Seeking Transformational Results with the Elephants in the Room

Topics: Diversity, Law Firms, Women’s Leadership Blog Posts

salary negotiations

A while ago I was thinking about stories to tell at a Women’s Legal conference where our panel was discussing the issues at the intersection of generations and gender. Most of the attendees were women partners in law firms or female senior in-house counsel. My perspective was as a consultant and coach, as a problem-solver seeing the bigger issues.

Immediately coming to mind was another conference slated for months from now at which I am being asked to moderate a panel on relationship skills relating to the value equation of inside/outside counsel collaborations. Interestingly (and surprising to me), the panel that has been selected by the organizers is to be all women, as are almost all the speakers besides the male conference co-chair.

Next racing through my mind my mind was a fundraising message I had received again that morning from a not-for-profit organization with a mission to enhance the personal and professional lives of women over age 50, which restricts membership to that demographic.

Hearing from All Voices

What these three events have in common as I see it is that the focus, intentionally or not, would turn out to be Boomer and older half of Gen X cohort women talking primarily to themselves, preaching to the choir.

I had pointed out in each case the need to have all the stakeholders in the room, all with a voice, and all talking freely with each other. Where are the male leaders with the clout to lead change? Where are the younger people who need to be engaged, not only for their career development, but also to sustain the success of organizations? Are the more senior women — many of whom consider themselves a minority demographic (as they are in leadership roles) — making assumptions without inviting the voice of others whose support they are only likely to have when the conversation feels comfortable for all genders and generations and other aspects of diversity?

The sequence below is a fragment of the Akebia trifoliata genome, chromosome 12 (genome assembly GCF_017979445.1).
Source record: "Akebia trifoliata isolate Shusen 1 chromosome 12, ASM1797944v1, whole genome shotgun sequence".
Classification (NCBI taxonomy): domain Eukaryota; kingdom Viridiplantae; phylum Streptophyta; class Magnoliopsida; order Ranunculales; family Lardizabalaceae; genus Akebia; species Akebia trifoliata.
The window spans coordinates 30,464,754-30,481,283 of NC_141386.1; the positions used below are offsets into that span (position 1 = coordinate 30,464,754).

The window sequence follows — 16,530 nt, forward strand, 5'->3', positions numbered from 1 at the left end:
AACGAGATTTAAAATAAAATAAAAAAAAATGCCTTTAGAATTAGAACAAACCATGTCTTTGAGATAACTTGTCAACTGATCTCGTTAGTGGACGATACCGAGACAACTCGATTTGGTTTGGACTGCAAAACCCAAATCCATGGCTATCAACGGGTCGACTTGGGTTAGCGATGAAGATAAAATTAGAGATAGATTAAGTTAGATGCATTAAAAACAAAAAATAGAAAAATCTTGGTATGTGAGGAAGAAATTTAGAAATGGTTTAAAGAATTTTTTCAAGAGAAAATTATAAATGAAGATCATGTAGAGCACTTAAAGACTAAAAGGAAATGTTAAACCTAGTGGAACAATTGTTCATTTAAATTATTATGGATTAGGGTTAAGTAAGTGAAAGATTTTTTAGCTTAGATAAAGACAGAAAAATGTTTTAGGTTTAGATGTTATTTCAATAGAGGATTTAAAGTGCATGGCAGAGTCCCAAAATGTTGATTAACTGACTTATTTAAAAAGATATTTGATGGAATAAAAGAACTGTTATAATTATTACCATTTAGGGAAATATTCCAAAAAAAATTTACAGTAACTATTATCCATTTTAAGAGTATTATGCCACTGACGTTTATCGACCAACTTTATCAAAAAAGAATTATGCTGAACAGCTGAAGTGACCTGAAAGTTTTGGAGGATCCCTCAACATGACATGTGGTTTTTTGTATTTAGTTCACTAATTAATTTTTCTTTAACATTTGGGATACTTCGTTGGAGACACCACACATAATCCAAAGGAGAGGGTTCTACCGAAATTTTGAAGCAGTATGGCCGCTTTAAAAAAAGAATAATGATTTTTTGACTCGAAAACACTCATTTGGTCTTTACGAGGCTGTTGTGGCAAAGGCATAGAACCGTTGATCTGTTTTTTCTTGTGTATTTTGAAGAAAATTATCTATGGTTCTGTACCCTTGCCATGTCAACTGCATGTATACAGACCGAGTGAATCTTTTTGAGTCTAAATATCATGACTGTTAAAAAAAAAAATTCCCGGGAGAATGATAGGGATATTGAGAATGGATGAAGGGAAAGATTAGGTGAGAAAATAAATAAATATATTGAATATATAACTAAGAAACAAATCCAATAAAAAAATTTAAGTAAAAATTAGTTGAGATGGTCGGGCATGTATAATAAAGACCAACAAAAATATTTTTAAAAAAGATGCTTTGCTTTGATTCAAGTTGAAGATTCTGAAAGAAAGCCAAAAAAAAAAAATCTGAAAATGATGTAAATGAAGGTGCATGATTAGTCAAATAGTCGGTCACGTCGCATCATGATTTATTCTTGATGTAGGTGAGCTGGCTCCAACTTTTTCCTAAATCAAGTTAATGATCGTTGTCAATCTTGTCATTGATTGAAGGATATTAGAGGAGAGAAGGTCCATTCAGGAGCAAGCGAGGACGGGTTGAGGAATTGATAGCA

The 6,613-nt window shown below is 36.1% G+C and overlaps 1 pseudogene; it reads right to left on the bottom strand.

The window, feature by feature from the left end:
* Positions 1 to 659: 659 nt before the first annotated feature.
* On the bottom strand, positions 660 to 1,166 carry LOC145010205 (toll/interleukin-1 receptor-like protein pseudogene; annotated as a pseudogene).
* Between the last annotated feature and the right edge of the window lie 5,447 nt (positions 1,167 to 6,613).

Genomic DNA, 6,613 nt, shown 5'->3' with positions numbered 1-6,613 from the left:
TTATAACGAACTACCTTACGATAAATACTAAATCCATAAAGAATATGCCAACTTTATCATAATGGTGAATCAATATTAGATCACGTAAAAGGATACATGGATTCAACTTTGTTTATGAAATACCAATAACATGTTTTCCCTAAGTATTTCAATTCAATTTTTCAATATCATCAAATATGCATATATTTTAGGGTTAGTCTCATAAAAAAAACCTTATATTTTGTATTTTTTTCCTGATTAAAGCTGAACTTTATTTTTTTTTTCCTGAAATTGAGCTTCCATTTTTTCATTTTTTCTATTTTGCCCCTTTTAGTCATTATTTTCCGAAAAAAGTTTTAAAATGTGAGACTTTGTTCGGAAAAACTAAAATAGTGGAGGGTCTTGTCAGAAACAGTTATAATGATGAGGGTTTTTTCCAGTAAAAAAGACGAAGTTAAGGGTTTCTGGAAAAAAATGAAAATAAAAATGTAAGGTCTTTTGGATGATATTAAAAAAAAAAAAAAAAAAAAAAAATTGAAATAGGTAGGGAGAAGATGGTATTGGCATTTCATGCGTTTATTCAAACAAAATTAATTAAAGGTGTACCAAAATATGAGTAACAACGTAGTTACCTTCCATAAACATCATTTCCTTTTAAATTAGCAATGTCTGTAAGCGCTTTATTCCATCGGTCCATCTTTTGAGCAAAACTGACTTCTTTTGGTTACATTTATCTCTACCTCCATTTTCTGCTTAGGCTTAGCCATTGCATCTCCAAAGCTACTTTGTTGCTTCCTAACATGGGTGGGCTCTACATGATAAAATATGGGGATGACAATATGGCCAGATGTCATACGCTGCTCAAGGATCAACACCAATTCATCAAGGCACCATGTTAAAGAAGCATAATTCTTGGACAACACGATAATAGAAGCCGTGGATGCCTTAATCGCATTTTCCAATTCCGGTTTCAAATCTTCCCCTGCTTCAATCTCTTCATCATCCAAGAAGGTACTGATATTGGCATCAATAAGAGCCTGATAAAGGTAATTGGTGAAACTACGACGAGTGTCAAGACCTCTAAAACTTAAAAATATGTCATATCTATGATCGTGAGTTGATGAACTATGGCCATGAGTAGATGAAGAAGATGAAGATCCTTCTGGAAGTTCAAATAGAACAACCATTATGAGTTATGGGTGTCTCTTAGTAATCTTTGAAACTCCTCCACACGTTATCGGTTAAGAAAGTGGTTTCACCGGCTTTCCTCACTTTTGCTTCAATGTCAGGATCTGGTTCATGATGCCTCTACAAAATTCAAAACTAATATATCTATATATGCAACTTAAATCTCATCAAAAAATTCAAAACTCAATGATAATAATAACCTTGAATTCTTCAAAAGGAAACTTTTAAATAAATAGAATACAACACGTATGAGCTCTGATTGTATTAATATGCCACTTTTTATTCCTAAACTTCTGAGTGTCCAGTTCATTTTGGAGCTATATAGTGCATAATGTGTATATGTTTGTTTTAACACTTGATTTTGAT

I truly believe we need cross-generational conversation and cross-gender, cross-race and other diverse elements as the beginning of the solutions to achieving sustainable success for our businesses and our institutions.


Once “women’s initiatives” get beyond creating a certain level of awareness and empowerment, these initiatives would benefit from inviting men to join their discussions and events. The level of interest may be surprising and rewarding.

Some years ago, a large law firm engaged me at the request of some Baby Boomer women partners to conduct a workshop that would enable the older and younger women to come to terms with their differing views on work-life flexibility. Summer associates were also invited. As word got around, men showed interest in the topic. So the workshop was opened to all — and one-quarter of the participants were men. Participants, both male and female spanned the generations, and all jumped in with enthusiasm, happy to be able to share their views and learn from the viewpoints and emotional context of others.

Reaching Across the Gender Divide

I truly believe we need cross-generational conversation and cross-gender, cross-race and other diverse elements as the beginning of the solutions to achieving sustainable success for our businesses and our institutions. For example, different generational attitudes inform and influence all aspects of diversity. If each group is talking primarily to itself, and if everyone is getting the same message, they receive and interpret it differently. The discussions must be in truly diverse forums and informal cross-generational conversations.

My approach is to put together panels comprised of different generations, genders, ethnicity, countries of origin, sexual orientation and perhaps less obvious characteristics. There is always diversity of thought. The more we allow opportunity for diverse expressions, even outside one’s comfort zone, the more likely we are to grow comfortable with interaction. We don’t learn much when we are insular.

There is comfort in talking with similar thinking individuals and supporters but much less progress than when being inclusive and inviting resisters and those unaware of issues and possible biases to prominent seats at the table. Or perhaps developing understanding relationships over a drink.